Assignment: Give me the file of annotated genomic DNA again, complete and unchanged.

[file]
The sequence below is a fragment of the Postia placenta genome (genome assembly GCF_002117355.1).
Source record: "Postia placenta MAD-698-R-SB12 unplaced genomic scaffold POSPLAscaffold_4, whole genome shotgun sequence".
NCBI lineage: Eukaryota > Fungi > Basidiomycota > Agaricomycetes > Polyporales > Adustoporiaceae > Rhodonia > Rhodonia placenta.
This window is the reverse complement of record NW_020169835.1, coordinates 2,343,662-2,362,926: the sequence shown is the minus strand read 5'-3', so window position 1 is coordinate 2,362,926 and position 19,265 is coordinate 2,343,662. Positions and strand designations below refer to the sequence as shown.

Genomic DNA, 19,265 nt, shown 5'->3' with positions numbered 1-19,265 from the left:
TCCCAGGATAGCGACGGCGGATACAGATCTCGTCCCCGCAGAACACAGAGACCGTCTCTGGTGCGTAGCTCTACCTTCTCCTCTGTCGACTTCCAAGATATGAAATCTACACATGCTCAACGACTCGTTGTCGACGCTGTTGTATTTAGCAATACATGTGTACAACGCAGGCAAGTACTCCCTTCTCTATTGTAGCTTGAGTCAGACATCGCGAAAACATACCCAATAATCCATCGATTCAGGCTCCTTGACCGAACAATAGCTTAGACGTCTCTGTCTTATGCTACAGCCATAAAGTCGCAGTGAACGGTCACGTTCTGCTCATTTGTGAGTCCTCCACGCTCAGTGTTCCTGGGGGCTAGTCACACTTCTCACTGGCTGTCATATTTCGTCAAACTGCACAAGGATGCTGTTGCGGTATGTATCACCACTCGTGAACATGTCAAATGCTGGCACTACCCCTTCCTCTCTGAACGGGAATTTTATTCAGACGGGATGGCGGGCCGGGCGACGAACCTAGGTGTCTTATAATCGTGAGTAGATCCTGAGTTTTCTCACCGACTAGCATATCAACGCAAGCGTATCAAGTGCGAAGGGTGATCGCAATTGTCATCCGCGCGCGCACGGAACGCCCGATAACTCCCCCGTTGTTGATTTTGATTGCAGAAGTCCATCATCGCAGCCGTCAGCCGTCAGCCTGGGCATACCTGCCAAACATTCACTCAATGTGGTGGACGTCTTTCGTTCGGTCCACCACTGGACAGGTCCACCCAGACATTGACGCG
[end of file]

The sequence below is a fragment of the Postia placenta genome (genome assembly GCF_002117355.1).
Source record: "Postia placenta MAD-698-R-SB12 unplaced genomic scaffold POSPLAscaffold_4, whole genome shotgun sequence".
NCBI lineage: Eukaryota > Fungi > Basidiomycota > Agaricomycetes > Polyporales > Adustoporiaceae > Rhodonia > Rhodonia placenta.
This window is the reverse complement of record NW_020169835.1, coordinates 2,343,662-2,362,926: the sequence shown is the minus strand read 5'-3', so window position 1 is coordinate 2,362,926 and position 19,265 is coordinate 2,343,662. Positions and strand designations below refer to the sequence as shown.

Genomic DNA, 19,265 nt, shown 5'->3' with positions numbered 1-19,265 from the left:
TCCCAGGATAGCGACGGCGGATACAGATCTCGTCCCCGCAGAACACAGAGACCGTCTCTGGTGCGTAGCTCTACCTTCTCCTCTGTCGACTTCCAAGATATGAAATCTACACATGCTCAACGACTCGTTGTCGACGCTGTTGTATTTAGCAATACATGTGTACAACGCAGGCAAGTACTCCCTTCTCTATTGTAGCTTGAGTCAGACATCGCGAAAACATACCCAATAATCCATCGATTCAGGCTCCTTGACCGAACAATAGCTTAGACGTCTCTGTCTTATGCTACAGCCATAAAGTCGCAGTGAACGGTCACGTTCTGCTCATTTGTGAGTCCTCCACGCTCAGTGTTCCTGGGGGCTAGTCACACTTCTCACTGGCTGTCATATTTCGTCAAACTGCACAAGGATGCTGTTGCGGTATGTATCACCACTCGTGAACATGTCAAATGCTGGCACTACCCCTTCCTCTCTGAACGGGAATTTTATTCAGACGGGATGGCGGGCCGGGCGACGAACCTAGGTGTCTTATAATCGTGAGTAGATCCTGAGTTTTCTCACCGACTAGCATATCAACGCAAGCGTATCAAGTGCGAAGGGTGATCGCAATTGTCATCCGCGCGCGCACGGAACGCCCGATAACTCCCCCGTTGTTGATTTTGATTGCAGAAGTCCATCATCGCAGCCGTCAGCCGTCAGCCTGGGCATACCTGCCAAACATTCACTCAATGTGGTGGACGTCTTTCGTTCGGTCCACCACTGGACAGGTCCACCCAGACATTGACGCG